Change of name not relating to marriage
  • legalised name change certificate
New citizenship
  • legalised certificate of new citizenship or a certified and legalised copy of the passport for the new citizenship
Death certificate

Moving abroad

You must submit a notification of move when you move to a new address (e.g. abroad) for more than three months. The notification must be submitted within a week after the move online via or by using a form that can be obtained from the Local Register Office or the post office.

When you are moving abroad for more than one year it is viewed as a permanent emigration, and you will no longer have an official municipality of domicile in Finland. Your final municipality of domicile will be the one you lived in before moving abroad. Therefore, your move will e.g. affect your right to vote in municipal elections and other rights relating to residence in the municipality. It is also important to contact e.g. the Tax Administration and the Social Insurance Institution (Kela) to find out how emigrating will affect you and whether you are obligated to notify these authorities of any changes to your personal details.

When you are moving abroad for less than a year, this is seen as temporary emigration. Your municipality of domicile will stay the same, and you will retain all rights and responsibilities relating to residence in the municipality.

Under special circumstances emigration can also be seen as temporary if a person is living abroad for more than a year. Such special circumstances can arise if you have a stronger connection to Finland than your foreign country of residence based on your personal circumstances. Even then it is a case of permanent emigration if you are planning to live abroad or have already lived abroad for more than three years.

Updating your address details in the Population Information System from abroad

If your address abroad changes you should notify the Finnish authorities.

You can change your address by printing out this form:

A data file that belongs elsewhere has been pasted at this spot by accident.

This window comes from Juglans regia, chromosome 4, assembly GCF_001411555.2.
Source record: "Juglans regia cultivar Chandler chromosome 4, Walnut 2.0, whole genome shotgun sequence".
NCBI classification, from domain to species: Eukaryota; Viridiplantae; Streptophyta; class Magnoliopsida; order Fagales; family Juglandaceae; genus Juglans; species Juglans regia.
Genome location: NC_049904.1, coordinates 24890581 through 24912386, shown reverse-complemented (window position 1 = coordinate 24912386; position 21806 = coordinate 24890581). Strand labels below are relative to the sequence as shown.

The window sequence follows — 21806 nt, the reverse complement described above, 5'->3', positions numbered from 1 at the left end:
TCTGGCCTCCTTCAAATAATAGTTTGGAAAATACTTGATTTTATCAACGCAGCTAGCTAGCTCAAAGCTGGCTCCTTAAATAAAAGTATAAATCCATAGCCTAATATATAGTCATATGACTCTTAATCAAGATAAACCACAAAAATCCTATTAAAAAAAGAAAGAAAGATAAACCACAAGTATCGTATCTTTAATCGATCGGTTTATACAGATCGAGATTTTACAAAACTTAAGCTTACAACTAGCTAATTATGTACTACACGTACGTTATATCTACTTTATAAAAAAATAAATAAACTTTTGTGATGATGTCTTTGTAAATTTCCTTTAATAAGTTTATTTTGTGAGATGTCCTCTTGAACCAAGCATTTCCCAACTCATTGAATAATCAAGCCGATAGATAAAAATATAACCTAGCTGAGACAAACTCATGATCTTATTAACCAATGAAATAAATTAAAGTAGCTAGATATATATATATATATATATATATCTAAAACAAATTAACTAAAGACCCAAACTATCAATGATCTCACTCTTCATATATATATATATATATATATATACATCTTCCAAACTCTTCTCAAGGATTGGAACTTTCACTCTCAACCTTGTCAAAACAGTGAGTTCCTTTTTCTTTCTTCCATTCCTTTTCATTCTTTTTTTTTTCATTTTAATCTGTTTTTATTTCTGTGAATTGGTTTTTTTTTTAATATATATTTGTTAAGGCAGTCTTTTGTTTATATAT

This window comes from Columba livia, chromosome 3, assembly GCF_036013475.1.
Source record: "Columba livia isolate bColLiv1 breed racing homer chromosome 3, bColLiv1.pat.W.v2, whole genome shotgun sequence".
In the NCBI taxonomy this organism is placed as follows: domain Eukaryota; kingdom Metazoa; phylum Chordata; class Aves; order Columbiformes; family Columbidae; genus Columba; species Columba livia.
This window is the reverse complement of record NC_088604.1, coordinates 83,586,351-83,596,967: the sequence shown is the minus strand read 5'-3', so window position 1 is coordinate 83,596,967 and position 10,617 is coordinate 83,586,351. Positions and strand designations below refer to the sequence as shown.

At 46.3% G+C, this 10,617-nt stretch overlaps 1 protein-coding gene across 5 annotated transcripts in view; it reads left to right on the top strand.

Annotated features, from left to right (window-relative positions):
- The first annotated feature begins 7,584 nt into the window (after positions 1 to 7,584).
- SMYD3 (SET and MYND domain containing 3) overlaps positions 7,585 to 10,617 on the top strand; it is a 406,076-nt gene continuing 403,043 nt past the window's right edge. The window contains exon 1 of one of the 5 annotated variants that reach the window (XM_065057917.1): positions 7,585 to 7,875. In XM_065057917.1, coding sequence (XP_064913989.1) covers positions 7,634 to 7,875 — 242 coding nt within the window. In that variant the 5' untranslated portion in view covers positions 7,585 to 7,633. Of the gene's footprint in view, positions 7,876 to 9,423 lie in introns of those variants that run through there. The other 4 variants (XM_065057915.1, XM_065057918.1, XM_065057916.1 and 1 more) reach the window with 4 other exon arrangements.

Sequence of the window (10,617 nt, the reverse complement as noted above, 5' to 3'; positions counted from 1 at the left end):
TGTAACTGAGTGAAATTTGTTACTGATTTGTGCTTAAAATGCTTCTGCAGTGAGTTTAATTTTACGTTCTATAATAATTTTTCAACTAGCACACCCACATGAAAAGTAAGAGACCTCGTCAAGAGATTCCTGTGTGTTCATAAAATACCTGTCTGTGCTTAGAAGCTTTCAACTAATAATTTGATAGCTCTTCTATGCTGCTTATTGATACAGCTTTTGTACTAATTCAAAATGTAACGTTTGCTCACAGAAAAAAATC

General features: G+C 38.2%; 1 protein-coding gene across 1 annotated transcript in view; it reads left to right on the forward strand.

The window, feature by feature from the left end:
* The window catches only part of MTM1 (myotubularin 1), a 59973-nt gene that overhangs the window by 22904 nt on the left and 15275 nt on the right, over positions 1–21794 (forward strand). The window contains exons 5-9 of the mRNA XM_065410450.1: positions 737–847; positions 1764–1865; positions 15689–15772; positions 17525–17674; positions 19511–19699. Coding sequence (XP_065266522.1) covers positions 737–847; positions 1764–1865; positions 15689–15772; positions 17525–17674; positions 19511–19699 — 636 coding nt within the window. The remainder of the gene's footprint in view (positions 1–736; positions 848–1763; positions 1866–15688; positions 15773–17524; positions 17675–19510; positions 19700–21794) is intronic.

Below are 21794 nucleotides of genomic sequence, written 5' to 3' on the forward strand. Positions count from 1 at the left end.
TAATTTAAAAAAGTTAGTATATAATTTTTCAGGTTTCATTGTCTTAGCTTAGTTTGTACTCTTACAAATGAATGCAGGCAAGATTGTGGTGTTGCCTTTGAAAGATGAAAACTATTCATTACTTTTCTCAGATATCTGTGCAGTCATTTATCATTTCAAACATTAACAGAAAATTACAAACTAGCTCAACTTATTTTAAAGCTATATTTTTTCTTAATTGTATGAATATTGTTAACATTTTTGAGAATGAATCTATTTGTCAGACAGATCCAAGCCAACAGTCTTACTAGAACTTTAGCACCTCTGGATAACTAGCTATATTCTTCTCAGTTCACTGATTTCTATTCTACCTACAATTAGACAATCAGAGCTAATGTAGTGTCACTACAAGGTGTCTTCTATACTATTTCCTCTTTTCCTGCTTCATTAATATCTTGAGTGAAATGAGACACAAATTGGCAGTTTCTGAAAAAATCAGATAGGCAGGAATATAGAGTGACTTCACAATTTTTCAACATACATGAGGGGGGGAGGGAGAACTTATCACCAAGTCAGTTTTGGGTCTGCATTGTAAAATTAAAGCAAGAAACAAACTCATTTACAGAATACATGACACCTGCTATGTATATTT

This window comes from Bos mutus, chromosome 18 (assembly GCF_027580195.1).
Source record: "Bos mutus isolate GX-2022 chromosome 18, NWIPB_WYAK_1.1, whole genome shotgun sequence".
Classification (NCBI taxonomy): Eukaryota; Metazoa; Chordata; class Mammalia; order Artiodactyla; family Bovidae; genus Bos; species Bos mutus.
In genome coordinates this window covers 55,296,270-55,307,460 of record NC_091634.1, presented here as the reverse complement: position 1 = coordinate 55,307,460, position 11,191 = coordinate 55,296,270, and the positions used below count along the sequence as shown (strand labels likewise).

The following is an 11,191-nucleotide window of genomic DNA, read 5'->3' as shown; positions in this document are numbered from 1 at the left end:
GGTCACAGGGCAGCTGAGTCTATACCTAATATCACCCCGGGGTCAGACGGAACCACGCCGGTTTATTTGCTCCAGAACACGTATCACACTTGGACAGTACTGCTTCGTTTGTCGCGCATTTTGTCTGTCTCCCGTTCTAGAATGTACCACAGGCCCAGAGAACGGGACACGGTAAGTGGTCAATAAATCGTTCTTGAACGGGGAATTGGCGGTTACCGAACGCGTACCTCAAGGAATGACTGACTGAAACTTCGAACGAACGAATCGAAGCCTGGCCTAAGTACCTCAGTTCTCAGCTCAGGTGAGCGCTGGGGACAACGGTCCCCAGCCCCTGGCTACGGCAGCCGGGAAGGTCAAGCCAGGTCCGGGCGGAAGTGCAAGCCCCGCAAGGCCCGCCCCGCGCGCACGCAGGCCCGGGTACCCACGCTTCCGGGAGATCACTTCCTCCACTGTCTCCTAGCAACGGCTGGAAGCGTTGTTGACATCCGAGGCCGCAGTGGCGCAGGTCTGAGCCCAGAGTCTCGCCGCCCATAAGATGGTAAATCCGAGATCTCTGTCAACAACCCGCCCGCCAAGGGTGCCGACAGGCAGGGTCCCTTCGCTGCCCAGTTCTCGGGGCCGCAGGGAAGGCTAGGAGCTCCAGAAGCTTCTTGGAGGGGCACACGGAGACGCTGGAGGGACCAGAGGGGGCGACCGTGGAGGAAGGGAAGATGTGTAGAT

Change of Address Notification Form for a Person Living Abroad When Registered in the Finnish Population Information System

The form can be sent to the Local Register Office:

  • via email:
  • by post: Local Register Office of West Finland, Seinäjoki unit, PO box 168, FI-60101 Seinäjoki, Finland
Personal data from the Nordic countries

If you live in Sweden (and are a dual citizen), Norway, Denmark or Iceland it is enough for you to send an extract from the Population Information System to an Embassy, a Consulate or a Local Register Office which shows the changes in your personal details.

Legalising a document – Apostille

A document which has been drawn up outside the Nordic countries must always be legalised so that it will have the intended legal effect in Finland. Legalising the document is a measure pertaining to the legal protection of the client, with the purpose of guaranteeing that the document is valid in the country where it was drawn up and that the authority that drew up the document has the legal right to draw up such a document in the country in question.

A document can be legalised in two different ways, depending on whether or not the country has signed the Hague Convention of 1961. A document from a country which has joined the Hague Convention must be legalised with an Apostille certificate (a stamp or paper certificate). Documents from other countries must be legalised separately.


The document is legalised with an Apostille certificate (a stamp or paper certificate) if the country has joined the Hague Convention of 1961. A list of countries which have joined this Hague Convention can be found here: (Convention of 5 October 1961 Abolishing the Requirement of Legalization for Foreign Public Documents). At this address, you can also find information on which authority in each country provides the certificate.


If the country which has drawn up the document has not joined the Hague Convention the document is legalised by the Ministry for Foreign Affairs in the country in question.  Then the document is legalised by a Finnish representation which is competent in that country by attaching a certificate proving the right of the official of the Ministry for Foreign Affairs to provide such certificates.

Examining your personal details

You can examine your personal details on the website or in the Population Register Centre’s service Check Your Registered Data! (in Finnish):

Using both of these services requires strong electronic identification. If you are unable to identify yourself electronically you can contact the Local Register Office via email or visit the Local Register Office.

Back to Top